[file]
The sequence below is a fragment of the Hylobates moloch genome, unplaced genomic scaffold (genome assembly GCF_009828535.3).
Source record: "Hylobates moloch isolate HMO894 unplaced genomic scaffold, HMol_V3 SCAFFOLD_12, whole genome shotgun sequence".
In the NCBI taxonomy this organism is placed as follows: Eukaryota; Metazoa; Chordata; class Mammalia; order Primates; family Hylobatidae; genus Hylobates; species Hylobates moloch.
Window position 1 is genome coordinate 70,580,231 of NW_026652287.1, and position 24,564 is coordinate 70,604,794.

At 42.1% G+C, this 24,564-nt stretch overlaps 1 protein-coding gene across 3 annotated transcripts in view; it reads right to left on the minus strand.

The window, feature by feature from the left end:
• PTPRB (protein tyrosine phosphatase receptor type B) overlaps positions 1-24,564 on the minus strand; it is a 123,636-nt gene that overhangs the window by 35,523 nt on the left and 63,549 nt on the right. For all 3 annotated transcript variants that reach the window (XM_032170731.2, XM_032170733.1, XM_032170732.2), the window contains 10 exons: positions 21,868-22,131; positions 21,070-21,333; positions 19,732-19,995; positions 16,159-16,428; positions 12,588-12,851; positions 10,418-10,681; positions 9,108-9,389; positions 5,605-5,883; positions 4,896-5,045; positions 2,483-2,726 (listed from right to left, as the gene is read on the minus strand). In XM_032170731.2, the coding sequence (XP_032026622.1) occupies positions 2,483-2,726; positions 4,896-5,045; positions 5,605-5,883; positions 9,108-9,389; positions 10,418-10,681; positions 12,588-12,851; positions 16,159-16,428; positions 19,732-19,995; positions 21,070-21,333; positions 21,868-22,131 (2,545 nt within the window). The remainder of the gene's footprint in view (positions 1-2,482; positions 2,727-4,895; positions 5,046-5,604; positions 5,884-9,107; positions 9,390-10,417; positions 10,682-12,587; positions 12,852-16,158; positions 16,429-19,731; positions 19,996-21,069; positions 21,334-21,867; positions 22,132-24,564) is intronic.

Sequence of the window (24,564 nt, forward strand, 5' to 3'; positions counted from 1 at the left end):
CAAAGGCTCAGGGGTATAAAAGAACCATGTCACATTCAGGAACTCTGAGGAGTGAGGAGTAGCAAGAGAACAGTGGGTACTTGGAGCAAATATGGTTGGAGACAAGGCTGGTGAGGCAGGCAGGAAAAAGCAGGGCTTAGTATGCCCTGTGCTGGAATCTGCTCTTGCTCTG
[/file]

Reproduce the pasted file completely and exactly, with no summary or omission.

The sequence below is a fragment of the Hylobates moloch genome, unplaced genomic scaffold (genome assembly GCF_009828535.3).
Source record: "Hylobates moloch isolate HMO894 unplaced genomic scaffold, HMol_V3 SCAFFOLD_12, whole genome shotgun sequence".
In the NCBI taxonomy this organism is placed as follows: Eukaryota; Metazoa; Chordata; class Mammalia; order Primates; family Hylobatidae; genus Hylobates; species Hylobates moloch.
Window position 1 is genome coordinate 70,580,231 of NW_026652287.1, and position 24,564 is coordinate 70,604,794.

At 42.1% G+C, this 24,564-nt stretch overlaps 1 protein-coding gene across 3 annotated transcripts in view; it reads right to left on the minus strand.

The window, feature by feature from the left end:
• PTPRB (protein tyrosine phosphatase receptor type B) overlaps positions 1-24,564 on the minus strand; it is a 123,636-nt gene that overhangs the window by 35,523 nt on the left and 63,549 nt on the right. For all 3 annotated transcript variants that reach the window (XM_032170731.2, XM_032170733.1, XM_032170732.2), the window contains 10 exons: positions 21,868-22,131; positions 21,070-21,333; positions 19,732-19,995; positions 16,159-16,428; positions 12,588-12,851; positions 10,418-10,681; positions 9,108-9,389; positions 5,605-5,883; positions 4,896-5,045; positions 2,483-2,726 (listed from right to left, as the gene is read on the minus strand). In XM_032170731.2, the coding sequence (XP_032026622.1) occupies positions 2,483-2,726; positions 4,896-5,045; positions 5,605-5,883; positions 9,108-9,389; positions 10,418-10,681; positions 12,588-12,851; positions 16,159-16,428; positions 19,732-19,995; positions 21,070-21,333; positions 21,868-22,131 (2,545 nt within the window). The remainder of the gene's footprint in view (positions 1-2,482; positions 2,727-4,895; positions 5,046-5,604; positions 5,884-9,107; positions 9,390-10,417; positions 10,682-12,587; positions 12,852-16,158; positions 16,429-19,731; positions 19,996-21,069; positions 21,334-21,867; positions 22,132-24,564) is intronic.

Sequence of the window (24,564 nt, forward strand, 5' to 3'; positions counted from 1 at the left end):
CAAAGGCTCAGGGGTATAAAAGAACCATGTCACATTCAGGAACTCTGAGGAGTGAGGAGTAGCAAGAGAACAGTGGGTACTTGGAGCAAATATGGTTGGAGACAAGGCTGGTGAGGCAGGCAGGAAAAAGCAGGGCTTAGTATGCCCTGTGCTGGAATCTGCTCTTGCTCTG